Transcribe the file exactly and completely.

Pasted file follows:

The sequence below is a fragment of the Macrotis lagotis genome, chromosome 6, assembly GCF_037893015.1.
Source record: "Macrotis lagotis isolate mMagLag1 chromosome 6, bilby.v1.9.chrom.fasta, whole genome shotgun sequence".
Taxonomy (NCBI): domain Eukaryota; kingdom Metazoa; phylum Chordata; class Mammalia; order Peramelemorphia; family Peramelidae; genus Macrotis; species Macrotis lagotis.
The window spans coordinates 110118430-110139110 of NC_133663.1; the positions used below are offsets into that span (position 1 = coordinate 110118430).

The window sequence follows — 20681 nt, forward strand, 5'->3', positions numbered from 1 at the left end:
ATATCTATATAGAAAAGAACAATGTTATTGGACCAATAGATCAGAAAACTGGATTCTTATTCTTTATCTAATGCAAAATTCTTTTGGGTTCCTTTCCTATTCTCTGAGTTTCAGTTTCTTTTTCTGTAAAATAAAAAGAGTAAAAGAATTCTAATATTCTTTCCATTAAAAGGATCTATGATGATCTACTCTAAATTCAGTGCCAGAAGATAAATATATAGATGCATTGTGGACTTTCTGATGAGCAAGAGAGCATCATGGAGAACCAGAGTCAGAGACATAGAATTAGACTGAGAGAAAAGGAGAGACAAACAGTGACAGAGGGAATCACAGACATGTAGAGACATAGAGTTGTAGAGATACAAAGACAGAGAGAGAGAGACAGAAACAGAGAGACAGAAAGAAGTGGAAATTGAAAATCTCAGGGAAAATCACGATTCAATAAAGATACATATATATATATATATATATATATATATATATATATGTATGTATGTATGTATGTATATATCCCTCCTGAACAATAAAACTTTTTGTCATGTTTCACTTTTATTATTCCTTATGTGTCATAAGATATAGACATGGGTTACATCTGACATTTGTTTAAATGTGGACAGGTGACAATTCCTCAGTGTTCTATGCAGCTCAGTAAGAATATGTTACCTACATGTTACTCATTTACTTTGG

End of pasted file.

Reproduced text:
The sequence below is a fragment of the Macrotis lagotis genome, chromosome 6, assembly GCF_037893015.1.
Source record: "Macrotis lagotis isolate mMagLag1 chromosome 6, bilby.v1.9.chrom.fasta, whole genome shotgun sequence".
Taxonomy (NCBI): domain Eukaryota; kingdom Metazoa; phylum Chordata; class Mammalia; order Peramelemorphia; family Peramelidae; genus Macrotis; species Macrotis lagotis.
The window spans coordinates 110118430-110139110 of NC_133663.1; the positions used below are offsets into that span (position 1 = coordinate 110118430).

The window sequence follows — 20681 nt, forward strand, 5'->3', positions numbered from 1 at the left end:
ATATCTATATAGAAAAGAACAATGTTATTGGACCAATAGATCAGAAAACTGGATTCTTATTCTTTATCTAATGCAAAATTCTTTTGGGTTCCTTTCCTATTCTCTGAGTTTCAGTTTCTTTTTCTGTAAAATAAAAAGAGTAAAAGAATTCTAATATTCTTTCCATTAAAAGGATCTATGATGATCTACTCTAAATTCAGTGCCAGAAGATAAATATATAGATGCATTGTGGACTTTCTGATGAGCAAGAGAGCATCATGGAGAACCAGAGTCAGAGACATAGAATTAGACTGAGAGAAAAGGAGAGACAAACAGTGACAGAGGGAATCACAGACATGTAGAGACATAGAGTTGTAGAGATACAAAGACAGAGAGAGAGAGACAGAAACAGAGAGACAGAAAGAAGTGGAAATTGAAAATCTCAGGGAAAATCACGATTCAATAAAGATACATATATATATATATATATATATATATATATATATATGTATGTATGTATGTATGTATATATCCCTCCTGAACAATAAAACTTTTTGTCATGTTTCACTTTTATTATTCCTTATGTGTCATAAGATATAGACATGGGTTACATCTGACATTTGTTTAAATGTGGACAGGTGACAATTCCTCAGTGTTCTATGCAGCTCAGTAAGAATATGTTACCTACATGTTACTCATTTACTTTGG